This Court had never spoken directly on the subject of derivative evidence rule in the context of physical evidence.

And the times have changed, Your Honor.

The time of Elstad and some of this Court’s cases, New York v. Harris, that followed Miranda most immediately, we all assumed, naively it turns out, that police officers would at least try to comply with Miranda.

And now there’s this movement afoot to basically thumb their noses, if you will, at this Court’s Miranda decision and say Miranda is just an option.

John Paul Stevens:

May I ask you if the state courts were uniform in the same way the Federal courts were?

Jill M. Wichlens:

The state courts were not.

I’ve cited some cases in my brief, both pre-Dickerson and post-Dickerson, where the state courts were not at all uniform.

John Paul Stevens:

And was that on both the matter of subsequent confessions and physical evidence?

Jill M. Wichlens:

Correct, Your Honor, as I recall.

If there are no further questions from the Court, I would ask this Court to hold that the derivative evidence rule applies to physical evidence fruit of a Miranda violation and to affirm the judgment of the Tenth Circuit Court of Appeals.

William H. Rehnquist:

Thank you, Ms. Wichlens.

Mr. Dreeben, you have three minutes remaining.

Michael R. Dreeben:

Thank you, Mr. Chief Justice.

Miranda is a rule that is perfectly matched to the problem that the Court sought to address, namely the risk that the defendant’s own self-incriminating statements would be obtained by compulsion and admitted against him to prove his guilt.

That risk implicated two central concerns of the Fifth Amendment, one going to reliability, the other going to the state’s burden to prove guilt with evidence other than that extracted from the defendant’s own mouth.

Extension of Miranda to this case, which involves physical evidence that does not involve the reliability concerns that are at the heart of the Fifth Amendment, and does not involve the concern about using the defendant’s own self-compelled words to incriminate him, would not only be contrary to the body of authority in the lower courts before this Court’s decision in Dickerson and largely after it, but would also be contrary to the purpose of truth-seeking in a criminal trial that is central to the Court’s jurisprudence in this area.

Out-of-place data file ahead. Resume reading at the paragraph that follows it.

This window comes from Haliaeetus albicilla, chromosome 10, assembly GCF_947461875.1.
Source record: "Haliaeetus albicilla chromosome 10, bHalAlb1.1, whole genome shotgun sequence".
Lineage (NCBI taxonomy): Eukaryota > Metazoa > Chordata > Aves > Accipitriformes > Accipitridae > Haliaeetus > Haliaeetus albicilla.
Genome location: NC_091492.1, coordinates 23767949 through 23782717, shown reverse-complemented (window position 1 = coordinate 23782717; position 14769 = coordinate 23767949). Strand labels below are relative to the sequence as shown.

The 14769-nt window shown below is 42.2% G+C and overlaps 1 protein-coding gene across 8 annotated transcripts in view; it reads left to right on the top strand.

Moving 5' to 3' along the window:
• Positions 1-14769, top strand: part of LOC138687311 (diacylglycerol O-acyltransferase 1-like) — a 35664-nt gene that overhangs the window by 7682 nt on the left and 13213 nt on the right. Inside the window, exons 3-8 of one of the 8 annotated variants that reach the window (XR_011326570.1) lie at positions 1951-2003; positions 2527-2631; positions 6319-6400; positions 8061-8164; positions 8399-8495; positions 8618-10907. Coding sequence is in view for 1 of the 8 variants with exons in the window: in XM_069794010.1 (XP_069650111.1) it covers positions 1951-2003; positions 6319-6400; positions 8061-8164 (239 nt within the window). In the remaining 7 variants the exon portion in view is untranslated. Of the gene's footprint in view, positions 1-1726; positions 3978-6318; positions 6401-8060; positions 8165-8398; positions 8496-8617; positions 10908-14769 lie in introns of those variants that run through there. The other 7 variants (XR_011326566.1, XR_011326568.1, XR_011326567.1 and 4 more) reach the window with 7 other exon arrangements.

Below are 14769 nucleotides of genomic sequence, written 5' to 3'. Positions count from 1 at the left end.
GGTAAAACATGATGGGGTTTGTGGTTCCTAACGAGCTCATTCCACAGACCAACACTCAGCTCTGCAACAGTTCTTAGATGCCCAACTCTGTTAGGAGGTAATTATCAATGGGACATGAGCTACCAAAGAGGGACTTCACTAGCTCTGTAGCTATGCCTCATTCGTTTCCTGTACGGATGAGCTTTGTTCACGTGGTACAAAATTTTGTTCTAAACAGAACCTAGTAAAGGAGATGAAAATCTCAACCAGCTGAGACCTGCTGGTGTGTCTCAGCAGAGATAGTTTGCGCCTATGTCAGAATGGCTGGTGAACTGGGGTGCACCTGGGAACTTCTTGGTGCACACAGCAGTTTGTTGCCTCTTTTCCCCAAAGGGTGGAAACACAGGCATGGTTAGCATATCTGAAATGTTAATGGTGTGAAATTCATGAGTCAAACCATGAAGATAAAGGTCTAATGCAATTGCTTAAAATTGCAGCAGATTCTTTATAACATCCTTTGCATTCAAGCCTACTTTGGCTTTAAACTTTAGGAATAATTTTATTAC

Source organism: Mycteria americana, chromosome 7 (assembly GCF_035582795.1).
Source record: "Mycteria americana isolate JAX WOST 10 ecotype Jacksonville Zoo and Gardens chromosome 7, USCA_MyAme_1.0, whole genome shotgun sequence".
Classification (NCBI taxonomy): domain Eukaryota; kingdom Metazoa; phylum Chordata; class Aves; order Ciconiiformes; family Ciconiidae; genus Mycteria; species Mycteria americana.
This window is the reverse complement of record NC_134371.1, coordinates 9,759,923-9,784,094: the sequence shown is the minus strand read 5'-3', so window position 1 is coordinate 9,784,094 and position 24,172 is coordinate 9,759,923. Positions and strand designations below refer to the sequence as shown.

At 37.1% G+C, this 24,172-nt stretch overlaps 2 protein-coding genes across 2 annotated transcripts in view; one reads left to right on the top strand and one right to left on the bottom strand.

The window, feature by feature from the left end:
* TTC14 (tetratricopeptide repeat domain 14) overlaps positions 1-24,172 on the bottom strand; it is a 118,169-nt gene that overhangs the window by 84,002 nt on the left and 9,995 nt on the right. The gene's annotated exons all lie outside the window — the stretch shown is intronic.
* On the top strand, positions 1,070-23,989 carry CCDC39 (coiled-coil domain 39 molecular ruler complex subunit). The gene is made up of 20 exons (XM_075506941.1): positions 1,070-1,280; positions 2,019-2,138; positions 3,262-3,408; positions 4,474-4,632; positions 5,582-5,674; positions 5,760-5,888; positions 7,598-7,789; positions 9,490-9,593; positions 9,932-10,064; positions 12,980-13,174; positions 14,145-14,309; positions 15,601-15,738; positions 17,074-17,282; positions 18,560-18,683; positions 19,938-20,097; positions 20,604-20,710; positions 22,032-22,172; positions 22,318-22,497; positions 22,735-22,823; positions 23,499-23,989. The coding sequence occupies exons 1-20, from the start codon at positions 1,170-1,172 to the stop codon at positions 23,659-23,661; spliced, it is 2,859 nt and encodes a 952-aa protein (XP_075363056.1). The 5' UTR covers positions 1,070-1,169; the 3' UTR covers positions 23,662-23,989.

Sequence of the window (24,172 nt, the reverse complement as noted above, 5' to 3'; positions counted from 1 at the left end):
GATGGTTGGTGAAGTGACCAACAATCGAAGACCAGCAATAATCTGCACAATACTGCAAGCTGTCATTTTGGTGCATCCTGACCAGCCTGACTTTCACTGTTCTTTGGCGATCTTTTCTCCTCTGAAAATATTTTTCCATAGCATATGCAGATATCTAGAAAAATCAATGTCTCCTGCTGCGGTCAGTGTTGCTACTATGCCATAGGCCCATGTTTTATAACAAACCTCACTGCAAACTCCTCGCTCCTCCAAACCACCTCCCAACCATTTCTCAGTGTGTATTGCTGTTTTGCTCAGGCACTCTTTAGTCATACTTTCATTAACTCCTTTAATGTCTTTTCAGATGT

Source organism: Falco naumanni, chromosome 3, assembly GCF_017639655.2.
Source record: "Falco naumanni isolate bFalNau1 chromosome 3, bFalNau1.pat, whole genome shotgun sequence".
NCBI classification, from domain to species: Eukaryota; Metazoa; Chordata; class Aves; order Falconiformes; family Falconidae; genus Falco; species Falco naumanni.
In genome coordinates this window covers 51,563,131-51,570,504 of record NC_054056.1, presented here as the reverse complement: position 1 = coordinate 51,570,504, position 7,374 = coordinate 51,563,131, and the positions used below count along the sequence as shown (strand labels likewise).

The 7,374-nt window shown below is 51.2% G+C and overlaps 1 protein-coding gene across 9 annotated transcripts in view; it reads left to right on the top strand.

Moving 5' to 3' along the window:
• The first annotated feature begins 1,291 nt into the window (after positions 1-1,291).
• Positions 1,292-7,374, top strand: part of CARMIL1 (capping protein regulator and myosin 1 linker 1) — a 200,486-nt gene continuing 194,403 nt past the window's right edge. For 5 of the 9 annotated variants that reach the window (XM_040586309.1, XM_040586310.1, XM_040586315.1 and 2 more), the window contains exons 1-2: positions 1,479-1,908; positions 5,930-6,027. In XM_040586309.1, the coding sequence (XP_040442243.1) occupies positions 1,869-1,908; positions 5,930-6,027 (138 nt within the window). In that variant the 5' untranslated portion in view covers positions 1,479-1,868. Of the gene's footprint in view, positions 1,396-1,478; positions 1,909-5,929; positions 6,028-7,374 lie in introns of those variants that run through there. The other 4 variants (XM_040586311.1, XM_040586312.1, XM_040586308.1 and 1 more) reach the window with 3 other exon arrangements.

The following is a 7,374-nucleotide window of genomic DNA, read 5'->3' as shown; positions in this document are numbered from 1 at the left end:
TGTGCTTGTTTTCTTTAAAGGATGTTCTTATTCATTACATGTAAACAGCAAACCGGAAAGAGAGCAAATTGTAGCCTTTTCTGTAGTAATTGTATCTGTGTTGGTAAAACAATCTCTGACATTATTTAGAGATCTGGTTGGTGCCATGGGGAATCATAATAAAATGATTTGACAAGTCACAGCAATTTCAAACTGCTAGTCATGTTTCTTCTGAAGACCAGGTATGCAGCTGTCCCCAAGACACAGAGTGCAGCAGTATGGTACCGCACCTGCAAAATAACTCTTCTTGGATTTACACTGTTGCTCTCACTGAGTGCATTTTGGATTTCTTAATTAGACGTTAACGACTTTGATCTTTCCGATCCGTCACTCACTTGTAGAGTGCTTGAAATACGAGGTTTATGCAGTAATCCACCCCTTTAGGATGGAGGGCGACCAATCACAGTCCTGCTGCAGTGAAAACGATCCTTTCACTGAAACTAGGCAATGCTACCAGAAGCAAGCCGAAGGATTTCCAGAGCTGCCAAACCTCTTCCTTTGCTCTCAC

Justice Stevens, I… as far as the Government is aware, there was no more than a handful of cases in the state courts that have followed the rule, other than what the Federal rule had been.

Justice White’s dissenting opinion from the denial of certiorari in the Patterson case, I believe, collects them, but this was by no means a groundswell movement in the state courts.

John Paul Stevens:

Well, I understand, but I noticed that in your brief, in your oral statement you said that they were unanimous, your brief said there was a strong majority in the Federal courts.

I haven’t checked it out myself but is it… is it a unanimous view in the Federal courts?

Michael R. Dreeben:

My understanding is that there are eight Federal circuits before Dickerson, including the Tenth Circuit, that it held that suppression of derivative physical evidence was not warranted.

Since Dickerson, only the Tenth Circuit has changed its position, and there is no other court, other than the First Circuit, which follows a rule that depends on… on balancing deterrence concerns against the loss to… of evidence to the trial, that follows anything akin to the kind of derivative suppression rule that the Tenth Circuit adopted in this case.

Michael R. Dreeben:

Thank you.

Stephen G. Breyer:

Well, wait, can I… if you have a minute.

What if the policeman deliberately fails to give the Miranda warning in order to get the physical evidence?

Michael R. Dreeben:

In our view, Justice Breyer, no different rule is warranted in that situation, because Miranda continues to protect against the risk that it’s aimed at.

Absent actual compulsion, there is no warrant for a rule that does anything other than suppress the actual statements.

William H. Rehnquist:

Thank you, Mr. Dreeben.

The case is submitted.